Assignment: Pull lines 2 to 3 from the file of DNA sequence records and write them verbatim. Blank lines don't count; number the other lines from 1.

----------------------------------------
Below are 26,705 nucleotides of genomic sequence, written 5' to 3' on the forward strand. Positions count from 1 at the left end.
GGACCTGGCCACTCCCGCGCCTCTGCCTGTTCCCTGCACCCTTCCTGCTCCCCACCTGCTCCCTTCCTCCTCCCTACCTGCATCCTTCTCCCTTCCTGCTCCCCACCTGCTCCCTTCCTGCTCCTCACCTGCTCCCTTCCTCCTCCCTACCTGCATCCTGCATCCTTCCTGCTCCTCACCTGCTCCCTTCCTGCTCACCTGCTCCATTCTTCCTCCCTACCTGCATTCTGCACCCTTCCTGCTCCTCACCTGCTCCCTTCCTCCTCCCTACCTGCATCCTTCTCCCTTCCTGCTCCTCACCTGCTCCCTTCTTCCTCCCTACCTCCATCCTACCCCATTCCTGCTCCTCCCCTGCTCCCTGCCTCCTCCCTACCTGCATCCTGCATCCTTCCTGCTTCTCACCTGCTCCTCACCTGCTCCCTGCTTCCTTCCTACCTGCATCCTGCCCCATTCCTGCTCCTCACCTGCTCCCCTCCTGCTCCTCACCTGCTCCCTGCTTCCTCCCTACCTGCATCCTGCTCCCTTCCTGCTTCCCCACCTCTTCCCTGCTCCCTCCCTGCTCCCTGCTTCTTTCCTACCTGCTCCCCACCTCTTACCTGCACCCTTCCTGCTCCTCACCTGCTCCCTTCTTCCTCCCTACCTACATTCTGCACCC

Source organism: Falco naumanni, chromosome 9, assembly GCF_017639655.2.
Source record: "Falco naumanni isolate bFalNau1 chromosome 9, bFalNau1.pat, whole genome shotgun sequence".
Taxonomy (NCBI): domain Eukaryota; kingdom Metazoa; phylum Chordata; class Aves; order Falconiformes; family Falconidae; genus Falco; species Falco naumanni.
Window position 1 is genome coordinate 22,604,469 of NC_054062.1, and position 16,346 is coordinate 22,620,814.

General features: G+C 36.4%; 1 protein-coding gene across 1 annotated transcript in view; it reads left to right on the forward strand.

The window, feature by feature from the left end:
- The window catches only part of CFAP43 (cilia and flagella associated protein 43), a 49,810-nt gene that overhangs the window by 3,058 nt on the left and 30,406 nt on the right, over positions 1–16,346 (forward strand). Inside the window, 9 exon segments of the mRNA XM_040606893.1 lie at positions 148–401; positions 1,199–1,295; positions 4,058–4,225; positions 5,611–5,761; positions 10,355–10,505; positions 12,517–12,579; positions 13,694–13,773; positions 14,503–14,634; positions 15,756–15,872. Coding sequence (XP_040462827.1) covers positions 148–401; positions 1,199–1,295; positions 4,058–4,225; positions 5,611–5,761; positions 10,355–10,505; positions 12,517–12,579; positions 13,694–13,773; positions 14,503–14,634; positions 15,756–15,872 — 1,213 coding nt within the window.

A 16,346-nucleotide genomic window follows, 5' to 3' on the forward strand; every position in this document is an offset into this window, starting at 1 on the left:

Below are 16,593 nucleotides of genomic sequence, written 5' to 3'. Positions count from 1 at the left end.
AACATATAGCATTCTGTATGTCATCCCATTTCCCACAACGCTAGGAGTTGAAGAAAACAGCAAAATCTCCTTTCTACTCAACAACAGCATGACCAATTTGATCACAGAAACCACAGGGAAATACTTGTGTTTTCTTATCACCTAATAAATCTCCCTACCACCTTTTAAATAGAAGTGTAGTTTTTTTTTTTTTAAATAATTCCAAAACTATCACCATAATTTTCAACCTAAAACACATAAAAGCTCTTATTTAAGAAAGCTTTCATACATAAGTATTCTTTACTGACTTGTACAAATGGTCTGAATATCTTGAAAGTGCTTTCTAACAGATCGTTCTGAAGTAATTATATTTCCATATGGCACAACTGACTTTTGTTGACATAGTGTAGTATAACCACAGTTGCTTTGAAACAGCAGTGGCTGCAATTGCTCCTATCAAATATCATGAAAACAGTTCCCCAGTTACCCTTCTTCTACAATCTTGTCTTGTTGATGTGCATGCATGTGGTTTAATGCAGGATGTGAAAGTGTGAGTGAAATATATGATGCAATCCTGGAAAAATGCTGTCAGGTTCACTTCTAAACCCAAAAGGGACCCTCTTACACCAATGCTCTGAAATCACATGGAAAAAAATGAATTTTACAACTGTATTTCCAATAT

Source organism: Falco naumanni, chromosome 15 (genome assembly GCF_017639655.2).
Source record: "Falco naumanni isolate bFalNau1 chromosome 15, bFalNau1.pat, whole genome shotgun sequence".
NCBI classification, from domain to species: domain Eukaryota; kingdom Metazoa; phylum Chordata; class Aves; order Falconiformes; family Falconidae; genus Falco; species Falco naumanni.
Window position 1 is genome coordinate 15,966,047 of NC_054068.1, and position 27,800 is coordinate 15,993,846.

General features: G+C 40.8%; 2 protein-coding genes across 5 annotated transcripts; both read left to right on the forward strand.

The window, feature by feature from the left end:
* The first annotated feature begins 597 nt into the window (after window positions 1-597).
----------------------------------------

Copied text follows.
GGACCTGGCCACTCCCGCGCCTCTGCCTGTTCCCTGCACCCTTCCTGCTCCCCACCTGCTCCCTTCCTCCTCCCTACCTGCATCCTTCTCCCTTCCTGCTCCCCACCTGCTCCCTTCCTGCTCCTCACCTGCTCCCTTCCTCCTCCCTACCTGCATCCTGCATCCTTCCTGCTCCTCACCTGCTCCCTTCCTGCTCACCTGCTCCATTCTTCCTCCCTACCTGCATTCTGCACCCTTCCTGCTCCTCACCTGCTCCCTTCCTCCTCCCTACCTGCATCCTTCTCCCTTCCTGCTCCTCACCTGCTCCCTTCTTCCTCCCTACCTCCATCCTACCCCATTCCTGCTCCTCCCCTGCTCCCTGCCTCCTCCCTACCTGCATCCTGCATCCTTCCTGCTTCTCACCTGCTCCTCACCTGCTCCCTGCTTCCTTCCTACCTGCATCCTGCCCCATTCCTGCTCCTCACCTGCTCCCCTCCTGCTCCTCACCTGCTCCCTGCTTCCTCCCTACCTGCATCCTGCTCCCTTCCTGCTTCCCCACCTCTTCCCTGCTCCCTCCCTGCTCCCTGCTTCTTTCCTACCTGCTCCCCACCTCTTACCTGCACCCTTCCTGCTCCTCACCTGCTCCCTTCTTCCTCCCTACCTACATTCTGCACCC

Source organism: Falco naumanni, chromosome 9, assembly GCF_017639655.2.